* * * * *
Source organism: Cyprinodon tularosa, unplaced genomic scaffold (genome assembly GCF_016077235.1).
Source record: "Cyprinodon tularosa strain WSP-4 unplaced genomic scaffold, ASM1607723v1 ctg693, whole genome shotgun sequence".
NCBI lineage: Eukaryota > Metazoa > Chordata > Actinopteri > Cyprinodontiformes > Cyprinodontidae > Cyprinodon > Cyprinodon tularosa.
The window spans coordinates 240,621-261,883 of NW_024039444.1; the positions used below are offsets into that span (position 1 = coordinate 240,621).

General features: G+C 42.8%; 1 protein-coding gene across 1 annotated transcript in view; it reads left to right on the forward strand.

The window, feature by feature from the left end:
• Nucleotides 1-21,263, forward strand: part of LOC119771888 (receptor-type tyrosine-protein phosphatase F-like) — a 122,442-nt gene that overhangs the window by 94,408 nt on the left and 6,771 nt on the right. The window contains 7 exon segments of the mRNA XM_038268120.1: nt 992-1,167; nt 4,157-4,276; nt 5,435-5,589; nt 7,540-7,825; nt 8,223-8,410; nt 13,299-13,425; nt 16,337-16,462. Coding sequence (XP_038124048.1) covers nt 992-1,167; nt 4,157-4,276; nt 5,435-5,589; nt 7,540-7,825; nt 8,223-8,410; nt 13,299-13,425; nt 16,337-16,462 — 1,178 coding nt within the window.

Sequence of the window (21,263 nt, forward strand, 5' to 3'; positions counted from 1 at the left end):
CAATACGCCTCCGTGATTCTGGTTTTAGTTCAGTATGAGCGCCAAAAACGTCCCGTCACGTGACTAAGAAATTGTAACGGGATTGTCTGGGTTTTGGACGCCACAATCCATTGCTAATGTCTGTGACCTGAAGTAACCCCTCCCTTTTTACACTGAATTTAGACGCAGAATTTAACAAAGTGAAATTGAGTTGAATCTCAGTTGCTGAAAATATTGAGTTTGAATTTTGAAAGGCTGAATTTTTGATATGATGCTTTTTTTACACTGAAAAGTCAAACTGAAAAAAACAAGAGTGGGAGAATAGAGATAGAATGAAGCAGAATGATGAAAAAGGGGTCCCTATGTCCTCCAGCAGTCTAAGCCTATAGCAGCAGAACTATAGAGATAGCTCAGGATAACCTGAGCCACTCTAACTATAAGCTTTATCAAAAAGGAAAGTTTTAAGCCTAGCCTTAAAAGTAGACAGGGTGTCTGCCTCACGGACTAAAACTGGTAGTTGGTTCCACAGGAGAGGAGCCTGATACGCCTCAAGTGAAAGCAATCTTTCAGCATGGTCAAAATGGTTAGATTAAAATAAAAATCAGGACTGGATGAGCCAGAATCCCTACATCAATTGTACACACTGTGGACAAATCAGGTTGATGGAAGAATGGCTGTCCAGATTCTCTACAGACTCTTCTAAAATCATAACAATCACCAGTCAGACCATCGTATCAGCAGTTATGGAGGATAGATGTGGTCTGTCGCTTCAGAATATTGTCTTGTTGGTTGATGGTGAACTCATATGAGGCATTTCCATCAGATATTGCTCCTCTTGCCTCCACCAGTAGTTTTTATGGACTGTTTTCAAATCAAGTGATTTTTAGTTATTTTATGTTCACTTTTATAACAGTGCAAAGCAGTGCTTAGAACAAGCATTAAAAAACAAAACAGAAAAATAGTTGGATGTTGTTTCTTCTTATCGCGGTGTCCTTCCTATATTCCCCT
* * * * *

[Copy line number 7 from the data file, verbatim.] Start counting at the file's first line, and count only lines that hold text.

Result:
• Nucleotides 1-21,263, forward strand: part of LOC119771888 (receptor-type tyrosine-protein phosphatase F-like) — a 122,442-nt gene that overhangs the window by 94,408 nt on the left and 6,771 nt on the right. The window contains 7 exon segments of the mRNA XM_038268120.1: nt 992-1,167; nt 4,157-4,276; nt 5,435-5,589; nt 7,540-7,825; nt 8,223-8,410; nt 13,299-13,425; nt 16,337-16,462. Coding sequence (XP_038124048.1) covers nt 992-1,167; nt 4,157-4,276; nt 5,435-5,589; nt 7,540-7,825; nt 8,223-8,410; nt 13,299-13,425; nt 16,337-16,462 — 1,178 coding nt within the window.